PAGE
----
MEFP ¶ 16,20

Expenditure

13. Total expenditure is projected to rise by 6 percentage points of GDP in 2014 compared to 2013 largely as anticipated during the first PSI review, reflecting a combination of one-off and longer-term factors.

MEFP ¶ 12

  • Two percentage points of GDP of the increase in expenditure ($350 million) reflects the bringing on to the budget of the quasi-fiscal operations of EMATUM (tuna company). While this is understood to be related to maritime security operations, for lack of detail on its composition, staff has included this as current spending. The authorities indicated that such spending will be covered in the regular treasury execution reports. To address concerns on the transparency of the operation, the Ministry of Finance will monitor EMATUM’s operations—funded in 2013 with $500 million in government-guaranteed international borrowing—on a quarterly basis and publish its audited accounts.

    MEFP ¶ 23

  • Other current spending is projected to rise by 1 percent of GDP, reflecting mostly the direct cost of the elections. Staff noted concern over the ballooning wage bill that stands at 11 percent of GDP, and the authorities agreed that efforts would be needed in the future to limit further increases and bring the wage bill down to 8–9 percent of GDP over the medium term.

  • Public investment expenditure is projected to increase further by 2½ percentage points to 16 percent of GDP in 2014, a very high level by international comparison. While acknowledging Mozambique’s infrastructure gap, staff observed that capacity is being stretched. Ensuring value-for-money would suggest a more moderate pace of capital spending while investment selection, implementation and monitoring capacity is being built, particularly for commercially-funded projects. Staff also advised taking into account that new infrastructure required adequate budgeting for recurrent maintenance expenditure, an area already underserved at present. The authorities noted they have already taken some steps to strengthen investment management and agreed that greater efforts in this area were warranted. They indicated that difficulties in recruiting and retaining qualified staff were a major constraint.

Box 2.Fiscal Anchors and Public Debt Sustainability in Mozambique

Mozambique’s public debt level remains sustainable, but fiscal risks are on the rise. Total public debt in Mozambique has been rising fast since it received debt relief (HIPC in 2001 and MDRI in 2005-6). Public debt is expected to reach 57 percent of GDP in 2014, about 21 percent of GDP higher than the sub-Saharan African average. Public debt is also above the threshold that the Fund typically uses to assess fiscal vulnerabilities for low-income countries (40 percent of GDP for countries at medium capacity).1 The debt sustainability analysis (DSA) suggests that public debt will remain sustainable, assuming some fiscal consolidation beginning in 2015. Without adjustment, fiscal deficits at the projected 2014 level (about 9.2 percent of GDP) would drive up Mozambique’s public debt by 3–4 percent of GDP per year.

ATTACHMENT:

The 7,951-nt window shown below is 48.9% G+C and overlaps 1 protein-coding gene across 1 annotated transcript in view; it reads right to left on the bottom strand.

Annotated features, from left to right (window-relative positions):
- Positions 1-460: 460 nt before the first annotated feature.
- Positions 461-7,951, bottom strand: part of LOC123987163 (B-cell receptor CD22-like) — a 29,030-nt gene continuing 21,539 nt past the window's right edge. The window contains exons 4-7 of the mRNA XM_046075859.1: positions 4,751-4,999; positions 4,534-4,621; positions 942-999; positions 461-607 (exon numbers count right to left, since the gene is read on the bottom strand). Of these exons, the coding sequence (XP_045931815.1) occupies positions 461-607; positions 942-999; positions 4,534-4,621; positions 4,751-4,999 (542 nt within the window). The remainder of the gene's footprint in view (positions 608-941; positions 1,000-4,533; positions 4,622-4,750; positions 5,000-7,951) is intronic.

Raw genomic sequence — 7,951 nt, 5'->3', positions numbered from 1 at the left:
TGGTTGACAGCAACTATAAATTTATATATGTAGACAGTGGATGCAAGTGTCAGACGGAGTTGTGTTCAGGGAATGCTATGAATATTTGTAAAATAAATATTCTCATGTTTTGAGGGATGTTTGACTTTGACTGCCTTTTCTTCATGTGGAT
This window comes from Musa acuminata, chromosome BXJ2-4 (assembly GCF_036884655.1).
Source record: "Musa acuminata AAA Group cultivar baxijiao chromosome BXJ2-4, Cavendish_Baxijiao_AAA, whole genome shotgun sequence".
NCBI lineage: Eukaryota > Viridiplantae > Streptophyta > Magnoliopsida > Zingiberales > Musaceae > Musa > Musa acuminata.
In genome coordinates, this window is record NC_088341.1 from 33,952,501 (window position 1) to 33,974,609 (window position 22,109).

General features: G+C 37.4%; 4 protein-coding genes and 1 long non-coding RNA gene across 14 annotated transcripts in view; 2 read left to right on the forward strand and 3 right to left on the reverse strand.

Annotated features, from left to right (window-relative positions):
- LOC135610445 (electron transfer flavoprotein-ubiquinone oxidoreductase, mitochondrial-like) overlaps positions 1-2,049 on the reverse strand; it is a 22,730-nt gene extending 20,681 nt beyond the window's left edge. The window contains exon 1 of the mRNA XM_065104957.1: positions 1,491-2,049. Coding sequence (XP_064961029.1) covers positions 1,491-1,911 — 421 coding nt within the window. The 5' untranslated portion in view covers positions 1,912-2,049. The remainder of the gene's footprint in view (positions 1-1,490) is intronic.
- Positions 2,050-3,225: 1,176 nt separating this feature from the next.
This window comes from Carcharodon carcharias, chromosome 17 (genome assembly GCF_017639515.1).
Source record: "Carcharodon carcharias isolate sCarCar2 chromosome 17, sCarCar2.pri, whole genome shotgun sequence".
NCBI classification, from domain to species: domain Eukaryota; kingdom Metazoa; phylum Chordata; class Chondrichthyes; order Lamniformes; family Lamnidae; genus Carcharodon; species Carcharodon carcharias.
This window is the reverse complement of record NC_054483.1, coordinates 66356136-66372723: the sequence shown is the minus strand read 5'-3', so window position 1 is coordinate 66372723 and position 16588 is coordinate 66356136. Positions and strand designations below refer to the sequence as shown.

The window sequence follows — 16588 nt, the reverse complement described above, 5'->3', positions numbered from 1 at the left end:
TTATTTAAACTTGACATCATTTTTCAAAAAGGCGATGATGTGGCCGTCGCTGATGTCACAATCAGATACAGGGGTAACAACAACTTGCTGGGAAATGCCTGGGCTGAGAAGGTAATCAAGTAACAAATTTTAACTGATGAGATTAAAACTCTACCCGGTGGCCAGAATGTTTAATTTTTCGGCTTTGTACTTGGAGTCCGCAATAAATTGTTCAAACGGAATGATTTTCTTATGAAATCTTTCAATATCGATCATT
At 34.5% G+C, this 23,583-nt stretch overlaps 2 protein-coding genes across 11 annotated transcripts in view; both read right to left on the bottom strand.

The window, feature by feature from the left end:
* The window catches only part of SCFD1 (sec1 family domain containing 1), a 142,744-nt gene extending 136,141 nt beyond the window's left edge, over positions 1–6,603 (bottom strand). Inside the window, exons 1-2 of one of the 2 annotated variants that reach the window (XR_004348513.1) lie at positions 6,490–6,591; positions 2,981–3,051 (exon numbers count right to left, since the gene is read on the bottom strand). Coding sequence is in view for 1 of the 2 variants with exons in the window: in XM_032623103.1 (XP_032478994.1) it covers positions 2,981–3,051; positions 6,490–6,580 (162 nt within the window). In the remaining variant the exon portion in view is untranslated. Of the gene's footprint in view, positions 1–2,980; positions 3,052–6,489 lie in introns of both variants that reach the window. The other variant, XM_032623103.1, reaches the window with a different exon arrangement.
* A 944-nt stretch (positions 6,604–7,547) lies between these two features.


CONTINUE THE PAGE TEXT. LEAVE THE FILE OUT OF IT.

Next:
What would be an appropriate fiscal anchor to prevent Mozambique encountering debt sustainability problems? The domestic primary balance (which excludes grants, interest spending and externally-financed capital expenditures) has so far been the main fiscal indicator. While it has the advantage of being under the control of the authorities, it does not set limits on external borrowing to finance capital spending. Staff noted that it does not provide a direct link to debt sustainability, limiting its effectiveness as a fiscal anchor when debt is rising fast. To begin a discussion of alternatives, staff noted that the overall fiscal balance (i.e. total revenues and grants minus total spending) measures the net financial position (i.e. whether the government is accumulating or reducing financial wealth), and is more adequate to anchor public debt on a sustainable path. The increasingly larger share of the budget funded from revenue, combined with greater donor coordination, would make the use of this indicator more relevant for policy makers.

Prior to the expected arrival of substantial revenues from the ongoing LNG projects (by around 2022), an overall fiscal deficit of 5-6 percent of GDP would seem appropriate for Mozambique. One reason is that an overall fiscal deficit of about 6 percent of GDP would help stabilize public debt.2 To illustrate this, under current projections of gradual fiscal consolidation, this deficit level would be achieved by 2018, stabilizing public debt at the 2014 level. While there are risks, this debt level would be sustainable and provide enough flexibility to avoid a larger and more disruptive fiscal adjustment. Reducing the deficit slightly (towards the 5 percent level) would allow Mozambique to build some buffers against shocks and fiscal vulnerabilities (from 2017 on). This is necessary because the DSA is based on the maintenance of relatively favorable interest rate-growth differential (i.e. high growth and low interest rates) that may be difficult to sustain over time. Also, fiscal indicators only cover the central government at a time when fiscal risks from the ambitious PPP program, and contingent liabilities from public enterprises, are on the rise.

It does not seem advisable to run larger fiscal deficits in anticipation of natural resource revenues.3 First, Mozambique is still several years away from becoming a resource-rich country, and there is uncertainty on the magnitude and temporal profile of these resource revenues. Second, public spending levels are already high, there are absorptive capacity constraints, and adequate efficiency of spending needs to be ensured. Finally, Mozambique will need to define its fiscal framework to manage resource wealth, and, once resource revenues becomes significant, shift from the overall fiscal balance to a fiscal anchor more appropriate at that point (e.g. non-resource primary balance).